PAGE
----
LAST week police attached to Cowra Traffic and Highway Patrol caught a member of the Comanchero OMCG speeding through a school zone in a B-double truck while using a handheld mobile phone.
About 9.15am, police were performing speed enforcement duties outside a primary school on Cowra-Carcoar Rd, Cowra, when they observed a B-double truck travelling above the speed limit and moving erratically across the roadway.
Using Lidar to measure the heavy vehicle's speed, officers determined the truck was travelling at 63km/h - 23km/h above the 40km/h school zone limit.
Officers also noticed that the driver of the truck was using a handheld mobile phone.
Police stopped the vehicle and the driver - a 35-year-old man from Blue Haven - admitted to speeding and using a handheld mobile device while driving.
The man, who is a patched member of the Comanchero OMCG, was issued traffic infringement notices for:
- Exceeding the speed limit by more than 10km/h in a school zone; and,
- Using a mobile phone while driving in a school zone.
Meanwhile, Traffic and Highway Patrol officers have reported a number of other incidents involving trucks overnight last Thursday, including three truck drivers who were booked for speed limiter tampering offences.
At 12.05am today (Friday 30 November 2012), officers attached to Albury Traffic and Highway Patrol, detected a B-double truck travelling at 128km/h on the Hume Highway near Tarcutta.
A short time later, about 12.50am, officers attached to the Coonabarabran Traffic and Highway Patrol detected two B-double trucks speeding on the Newell Highway, Warkton. Both heavy vehicles were travelling at 127km/h.
All three drivers were fined for exceeding the speed limit and having non-compliant speed limiters. Across Australia, the speed limit for all heavy vehicles is 100km/h.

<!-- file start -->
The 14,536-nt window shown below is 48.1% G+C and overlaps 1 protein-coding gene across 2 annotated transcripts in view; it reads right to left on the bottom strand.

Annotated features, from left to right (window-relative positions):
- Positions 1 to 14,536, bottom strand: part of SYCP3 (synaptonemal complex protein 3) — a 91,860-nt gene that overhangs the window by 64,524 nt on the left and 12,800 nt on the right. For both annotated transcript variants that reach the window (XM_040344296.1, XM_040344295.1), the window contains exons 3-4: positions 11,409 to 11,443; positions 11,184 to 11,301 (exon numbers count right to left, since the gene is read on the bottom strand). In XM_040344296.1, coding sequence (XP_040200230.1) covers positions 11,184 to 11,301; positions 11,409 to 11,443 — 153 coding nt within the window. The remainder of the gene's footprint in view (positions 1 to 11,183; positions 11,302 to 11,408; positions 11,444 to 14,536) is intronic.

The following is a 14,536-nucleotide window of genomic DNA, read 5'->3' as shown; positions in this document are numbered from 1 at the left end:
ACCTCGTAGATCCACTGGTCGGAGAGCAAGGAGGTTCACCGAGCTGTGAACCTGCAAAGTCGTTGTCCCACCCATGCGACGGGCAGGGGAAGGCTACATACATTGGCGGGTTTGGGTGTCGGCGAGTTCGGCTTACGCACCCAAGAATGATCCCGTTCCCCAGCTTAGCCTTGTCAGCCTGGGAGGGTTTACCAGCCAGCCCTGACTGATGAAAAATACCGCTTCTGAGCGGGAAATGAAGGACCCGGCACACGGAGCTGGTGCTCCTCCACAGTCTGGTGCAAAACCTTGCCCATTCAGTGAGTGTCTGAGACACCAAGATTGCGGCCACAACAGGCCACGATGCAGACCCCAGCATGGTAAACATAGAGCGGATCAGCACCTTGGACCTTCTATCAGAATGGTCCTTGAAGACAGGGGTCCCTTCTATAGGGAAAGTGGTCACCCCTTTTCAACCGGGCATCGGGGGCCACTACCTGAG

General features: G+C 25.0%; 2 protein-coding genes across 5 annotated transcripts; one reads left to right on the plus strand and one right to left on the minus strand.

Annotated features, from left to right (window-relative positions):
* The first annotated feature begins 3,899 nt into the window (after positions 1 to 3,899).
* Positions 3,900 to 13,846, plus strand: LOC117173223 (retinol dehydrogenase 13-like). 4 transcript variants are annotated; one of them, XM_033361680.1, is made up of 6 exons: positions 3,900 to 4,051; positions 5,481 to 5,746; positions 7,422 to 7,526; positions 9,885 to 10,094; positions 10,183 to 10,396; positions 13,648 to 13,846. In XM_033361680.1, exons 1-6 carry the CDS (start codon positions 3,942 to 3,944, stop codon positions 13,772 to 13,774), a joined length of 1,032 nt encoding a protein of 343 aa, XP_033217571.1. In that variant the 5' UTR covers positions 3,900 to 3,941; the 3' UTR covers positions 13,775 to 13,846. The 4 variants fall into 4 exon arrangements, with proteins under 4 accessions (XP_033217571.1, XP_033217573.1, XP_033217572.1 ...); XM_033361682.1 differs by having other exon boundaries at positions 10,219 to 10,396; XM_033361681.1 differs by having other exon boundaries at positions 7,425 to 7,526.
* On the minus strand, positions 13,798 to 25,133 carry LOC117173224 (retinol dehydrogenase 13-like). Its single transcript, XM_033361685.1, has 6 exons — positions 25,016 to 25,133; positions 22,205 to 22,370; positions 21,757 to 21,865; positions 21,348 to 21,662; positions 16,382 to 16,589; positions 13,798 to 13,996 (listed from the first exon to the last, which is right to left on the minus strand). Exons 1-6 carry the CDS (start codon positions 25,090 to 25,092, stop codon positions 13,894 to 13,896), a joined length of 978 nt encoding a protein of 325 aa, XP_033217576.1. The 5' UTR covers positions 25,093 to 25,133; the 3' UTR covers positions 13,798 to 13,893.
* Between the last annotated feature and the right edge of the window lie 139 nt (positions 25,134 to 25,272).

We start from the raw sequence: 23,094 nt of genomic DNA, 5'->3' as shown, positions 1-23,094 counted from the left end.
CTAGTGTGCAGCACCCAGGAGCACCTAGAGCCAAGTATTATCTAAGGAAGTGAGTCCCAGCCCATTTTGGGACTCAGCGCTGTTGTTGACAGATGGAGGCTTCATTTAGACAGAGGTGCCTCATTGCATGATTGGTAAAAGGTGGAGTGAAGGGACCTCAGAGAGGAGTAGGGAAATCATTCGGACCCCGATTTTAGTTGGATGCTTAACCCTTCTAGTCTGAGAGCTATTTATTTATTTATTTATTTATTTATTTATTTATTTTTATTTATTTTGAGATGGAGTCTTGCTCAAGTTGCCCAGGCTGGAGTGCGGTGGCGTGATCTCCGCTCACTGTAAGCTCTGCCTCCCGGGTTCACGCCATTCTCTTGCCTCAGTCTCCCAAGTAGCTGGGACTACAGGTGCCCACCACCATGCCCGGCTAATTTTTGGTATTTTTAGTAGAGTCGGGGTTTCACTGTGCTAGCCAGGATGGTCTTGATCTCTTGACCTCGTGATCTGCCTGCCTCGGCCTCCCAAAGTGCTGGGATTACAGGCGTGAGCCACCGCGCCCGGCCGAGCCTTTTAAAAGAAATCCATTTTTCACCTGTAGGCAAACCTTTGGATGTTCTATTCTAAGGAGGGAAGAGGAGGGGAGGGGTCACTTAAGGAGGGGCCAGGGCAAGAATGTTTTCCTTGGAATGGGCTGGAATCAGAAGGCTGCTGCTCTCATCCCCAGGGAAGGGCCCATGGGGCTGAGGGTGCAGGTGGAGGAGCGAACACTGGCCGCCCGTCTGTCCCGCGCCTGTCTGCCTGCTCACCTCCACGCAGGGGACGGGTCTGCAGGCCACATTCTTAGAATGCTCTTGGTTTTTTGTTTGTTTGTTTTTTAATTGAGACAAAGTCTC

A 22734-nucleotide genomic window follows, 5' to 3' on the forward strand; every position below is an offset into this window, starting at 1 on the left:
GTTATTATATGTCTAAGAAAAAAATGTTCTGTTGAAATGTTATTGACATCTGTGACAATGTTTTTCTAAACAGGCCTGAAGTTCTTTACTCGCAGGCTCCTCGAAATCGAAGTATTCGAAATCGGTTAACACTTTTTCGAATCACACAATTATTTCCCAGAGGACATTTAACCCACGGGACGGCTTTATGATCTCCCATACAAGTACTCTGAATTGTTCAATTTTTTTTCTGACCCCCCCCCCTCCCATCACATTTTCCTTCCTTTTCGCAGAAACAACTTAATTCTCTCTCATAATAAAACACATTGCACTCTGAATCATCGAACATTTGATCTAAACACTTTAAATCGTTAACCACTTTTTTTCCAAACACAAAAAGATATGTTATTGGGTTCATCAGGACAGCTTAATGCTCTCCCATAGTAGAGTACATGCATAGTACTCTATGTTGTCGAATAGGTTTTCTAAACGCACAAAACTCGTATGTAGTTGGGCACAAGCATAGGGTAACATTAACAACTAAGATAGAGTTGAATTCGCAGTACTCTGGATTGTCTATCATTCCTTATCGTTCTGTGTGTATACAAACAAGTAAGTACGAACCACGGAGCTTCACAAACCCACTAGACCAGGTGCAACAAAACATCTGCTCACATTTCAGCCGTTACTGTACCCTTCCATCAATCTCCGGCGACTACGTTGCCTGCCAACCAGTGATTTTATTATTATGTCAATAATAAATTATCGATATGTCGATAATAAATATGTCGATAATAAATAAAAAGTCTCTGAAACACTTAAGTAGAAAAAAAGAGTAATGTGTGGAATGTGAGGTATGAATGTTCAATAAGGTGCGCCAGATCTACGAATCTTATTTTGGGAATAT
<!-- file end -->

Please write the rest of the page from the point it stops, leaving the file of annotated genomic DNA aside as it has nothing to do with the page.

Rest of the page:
Traffic and Highway Patrol officers were also called to a number of truck crashes overnight, including a collision involving two prime movers on the Pacific Highway between Woodburn and Broadwater. The collision, which occurred about 1.30am today (Friday 30 November 2012), resulted in the driver of one of the trucks sustaining a number of compound fractures to his right leg.
Operations Commander of the Traffic and Highway Patrol, Superintendent Stuart Smith, said police and Roads and Maritime Services (RMS) would continue to work together to get rogue trucks off NSW roads.
"You cannot excuse speeding in any vehicle, especially not in a heavy truck," Superintendent Smith said.
We have seen the shocking devastation one speeding truck can cause and want to assure law-abiding motorists that we will continue to work with RMS Inspectors to get dangerous trucks and truck drivers off our roads.
Superintendent Smith added that police will continue to target all aspects of heavy vehicle compliance, including log book management and load restraint.
"Trucks play a critical role in the Australian economy but due to their sheer size they also pose a very real danger to other road users when they are not managed appropriately," Superintendent Smith said.
"We are willing to work closely with trucking industry leaders who are passionate about truck safety but will not tolerate the small, rogue element who continue to put lives at risk by recklessly neglecting and tampering with their vehicles."